Electroconvulsive therapy (ECT), formerly known as electroshock therapy, is a psychiatric treatment in which seizures are electrically induced in patients to provide relief from mental disorders. The ECT procedure was first conducted in 1938 and rapidly replaced less safe and effective forms of biological treatments in use at the time. ECT is often used with informed consent as a safe and effective intervention for major depressive disorder, mania, and catatonia. ECT machines were originally placed in the Class III category by the United States Food and Drug Administration (FDA) since 1976. They were re-classified as Class II devices, for treatment of catatonia, major depressive disorder, and bipolar disorder, in 2018.
A course of ECT is effective for about 50% of people with treatment-resistant major depressive disorder, whether it is unipolar or bipolar. Follow-up treatment is still poorly studied, but about half of people who respond relapse within 12 months. Aside from effects in the brain, the general physical risks of ECT are similar to those of brief general anesthesia. Immediately following treatment, the most common adverse effects are confusion and transient memory loss. Among treatments for severely depressed pregnant women, ECT is one of the least harmful to the gestating fetus.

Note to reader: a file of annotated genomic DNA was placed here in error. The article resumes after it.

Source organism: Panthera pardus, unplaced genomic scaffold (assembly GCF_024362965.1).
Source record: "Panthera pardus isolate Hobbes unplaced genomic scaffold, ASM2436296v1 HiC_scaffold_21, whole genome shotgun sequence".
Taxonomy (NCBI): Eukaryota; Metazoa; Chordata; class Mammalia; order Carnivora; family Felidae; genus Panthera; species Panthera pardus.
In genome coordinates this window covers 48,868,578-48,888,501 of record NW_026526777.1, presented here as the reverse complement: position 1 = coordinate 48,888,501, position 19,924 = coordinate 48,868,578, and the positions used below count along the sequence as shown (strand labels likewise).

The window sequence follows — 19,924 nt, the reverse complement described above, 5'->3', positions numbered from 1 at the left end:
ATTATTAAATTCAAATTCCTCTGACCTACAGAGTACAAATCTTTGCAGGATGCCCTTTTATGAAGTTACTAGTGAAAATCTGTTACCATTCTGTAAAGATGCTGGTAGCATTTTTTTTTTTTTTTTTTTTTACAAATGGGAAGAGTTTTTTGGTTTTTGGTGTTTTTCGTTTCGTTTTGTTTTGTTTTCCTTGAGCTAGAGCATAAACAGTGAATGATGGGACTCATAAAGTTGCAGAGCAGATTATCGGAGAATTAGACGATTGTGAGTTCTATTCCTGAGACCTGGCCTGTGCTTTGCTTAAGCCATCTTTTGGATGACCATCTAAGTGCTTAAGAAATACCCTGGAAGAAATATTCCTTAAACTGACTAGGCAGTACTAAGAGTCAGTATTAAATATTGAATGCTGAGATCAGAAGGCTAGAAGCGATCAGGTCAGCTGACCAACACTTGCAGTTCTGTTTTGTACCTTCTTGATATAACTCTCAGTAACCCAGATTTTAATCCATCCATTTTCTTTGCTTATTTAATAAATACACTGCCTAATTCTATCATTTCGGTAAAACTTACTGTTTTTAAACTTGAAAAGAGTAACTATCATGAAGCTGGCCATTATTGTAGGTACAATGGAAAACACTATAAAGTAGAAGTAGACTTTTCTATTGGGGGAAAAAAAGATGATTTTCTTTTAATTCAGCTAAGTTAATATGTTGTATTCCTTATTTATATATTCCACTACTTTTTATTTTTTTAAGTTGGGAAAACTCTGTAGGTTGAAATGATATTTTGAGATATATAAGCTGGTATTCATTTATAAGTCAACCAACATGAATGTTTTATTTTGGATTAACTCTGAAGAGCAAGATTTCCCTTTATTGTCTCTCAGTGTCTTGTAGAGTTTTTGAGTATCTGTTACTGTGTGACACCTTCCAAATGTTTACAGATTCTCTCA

A usual course of ECT involves multiple administrations, typically given two or three times per week until the patient is no longer suffering symptoms. ECT is administered under anesthesia with a muscle relaxant. ECT can differ in its application in three ways: electrode placement, frequency of treatments, and the electrical waveform of the stimulus. These three forms of application have significant differences in both adverse side effects and symptom remission. Placement can be bilateral, in which the electric current is passed across the whole brain, or unilateral, in which the current is passed across one hemisphere of the brain. Bilateral placement seems to have greater efficacy than unilateral, but also carries greater risk of memory loss. After treatment, drug therapy is usually continued, and some patients receive maintenance ECT.
ECT appears to work in the short term via an anticonvulsant effect mostly in the frontal lobes, and longer term via neurotrophic effects primarily in the medial temporal lobe.
A woman who received electro-convulsive therapy, ECT, for puerperal psychosis says that the treatment destroyed her short term memory and here ability to think during her illness.
A doctor at a mother and baby clinic says that ECT need not disorient the patient any more than drugs usually prescribed for depression.